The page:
Syro-Anatolian Basalt Bearded Male Idol
Period: Late Bronze Age - Early Iron Age (Second Half of the 2nd Millennium B.C.) (?)
Dimensions: Height: 9.7 cm
European art market, acquired in the1970s
The surface is worn, but the statuette is whole and well preserved
The surface is worn, but the statuette is whole and well preserved. It was carved from a vaguely elliptical basalt pebble; two stumps indicate the shoulders and the arms while a deep incision separates the legs. A round bump represents the head while the eyes (two incised points) and the mouth (a slightly arched line) are the only anatomical elements that the sculptor expressly indicated. A triangular beard, truncated at its end, shows without ambiguity that the figure is a man. The back is smooth and without any details.
This figurine does not have a precise parallel: the most closely related objects in terms of the material used and the morphology are small basalt figurines found in Alalakh (an area located in eastern Anatolia and northern Syria), which come from the layers dated to the second half of the 2nd millennium B.C. They are probably very lively tokens of the popular “devotionals” (an image of a deity, a funerary statuette, an ex-voto for a sanctuary, etc.) which, thanks to its thickness and to its undulating outline, fits perfectly in the palm of the hand.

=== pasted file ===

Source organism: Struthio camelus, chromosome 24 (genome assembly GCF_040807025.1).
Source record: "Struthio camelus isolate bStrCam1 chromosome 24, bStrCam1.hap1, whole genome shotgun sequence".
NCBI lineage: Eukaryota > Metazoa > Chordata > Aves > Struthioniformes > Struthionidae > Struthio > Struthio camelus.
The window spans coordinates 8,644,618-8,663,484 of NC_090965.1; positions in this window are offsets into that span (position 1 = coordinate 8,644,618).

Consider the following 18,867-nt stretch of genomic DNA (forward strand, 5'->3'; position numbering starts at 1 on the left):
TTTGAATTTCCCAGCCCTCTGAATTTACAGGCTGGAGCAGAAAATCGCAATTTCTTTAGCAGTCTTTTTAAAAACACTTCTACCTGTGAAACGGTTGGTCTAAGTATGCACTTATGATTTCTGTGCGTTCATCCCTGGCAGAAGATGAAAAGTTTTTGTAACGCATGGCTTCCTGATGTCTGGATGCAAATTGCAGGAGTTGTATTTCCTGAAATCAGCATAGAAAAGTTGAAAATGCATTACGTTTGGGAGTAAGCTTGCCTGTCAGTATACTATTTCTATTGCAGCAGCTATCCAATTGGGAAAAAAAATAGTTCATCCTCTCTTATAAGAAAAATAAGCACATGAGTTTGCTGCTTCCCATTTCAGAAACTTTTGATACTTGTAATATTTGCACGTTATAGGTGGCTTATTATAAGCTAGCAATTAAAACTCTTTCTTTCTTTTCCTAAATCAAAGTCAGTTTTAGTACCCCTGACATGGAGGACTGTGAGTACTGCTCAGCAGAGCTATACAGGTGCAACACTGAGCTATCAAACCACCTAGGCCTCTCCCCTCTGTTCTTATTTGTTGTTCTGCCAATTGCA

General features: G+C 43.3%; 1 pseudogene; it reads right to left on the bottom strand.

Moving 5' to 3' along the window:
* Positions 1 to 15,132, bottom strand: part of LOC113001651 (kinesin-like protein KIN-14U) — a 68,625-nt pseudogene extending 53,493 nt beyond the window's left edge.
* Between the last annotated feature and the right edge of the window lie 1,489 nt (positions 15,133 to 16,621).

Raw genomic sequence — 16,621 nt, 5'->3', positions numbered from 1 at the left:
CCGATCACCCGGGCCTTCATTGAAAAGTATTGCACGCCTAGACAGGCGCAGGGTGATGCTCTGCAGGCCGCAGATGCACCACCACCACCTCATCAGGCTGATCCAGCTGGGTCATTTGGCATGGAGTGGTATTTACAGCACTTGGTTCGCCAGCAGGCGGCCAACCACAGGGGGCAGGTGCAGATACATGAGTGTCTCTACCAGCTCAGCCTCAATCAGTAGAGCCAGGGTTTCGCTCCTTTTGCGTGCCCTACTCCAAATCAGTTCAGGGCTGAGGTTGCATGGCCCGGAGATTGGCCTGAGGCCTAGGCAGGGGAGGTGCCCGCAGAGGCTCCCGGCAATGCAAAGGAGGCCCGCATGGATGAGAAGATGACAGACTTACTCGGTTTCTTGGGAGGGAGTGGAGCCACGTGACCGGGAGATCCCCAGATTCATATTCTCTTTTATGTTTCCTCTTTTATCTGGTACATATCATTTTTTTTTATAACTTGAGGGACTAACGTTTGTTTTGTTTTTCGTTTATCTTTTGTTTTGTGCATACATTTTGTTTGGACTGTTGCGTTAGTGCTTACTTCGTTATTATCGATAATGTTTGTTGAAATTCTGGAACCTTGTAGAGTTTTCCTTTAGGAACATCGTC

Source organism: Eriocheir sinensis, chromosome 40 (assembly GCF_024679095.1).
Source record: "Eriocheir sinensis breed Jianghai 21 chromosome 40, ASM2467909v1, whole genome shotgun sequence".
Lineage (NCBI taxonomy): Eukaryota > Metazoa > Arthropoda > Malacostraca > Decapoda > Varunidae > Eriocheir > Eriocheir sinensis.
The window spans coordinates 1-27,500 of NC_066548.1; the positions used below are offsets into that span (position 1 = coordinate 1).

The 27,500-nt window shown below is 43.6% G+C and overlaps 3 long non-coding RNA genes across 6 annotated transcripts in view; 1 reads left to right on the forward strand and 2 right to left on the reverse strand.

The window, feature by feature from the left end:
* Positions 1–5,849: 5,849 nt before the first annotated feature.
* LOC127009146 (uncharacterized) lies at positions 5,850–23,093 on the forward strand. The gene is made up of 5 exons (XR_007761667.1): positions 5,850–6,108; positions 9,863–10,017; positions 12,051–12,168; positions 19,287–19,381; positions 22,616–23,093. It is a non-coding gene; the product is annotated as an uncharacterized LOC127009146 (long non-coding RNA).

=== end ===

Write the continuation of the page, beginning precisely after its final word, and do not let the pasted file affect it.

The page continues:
WOOLLEY L., Alalakh, An Account of the Excavations at Tell Atchana in the Hatay, 1937-1949, Oxford, 1955, pl. 44.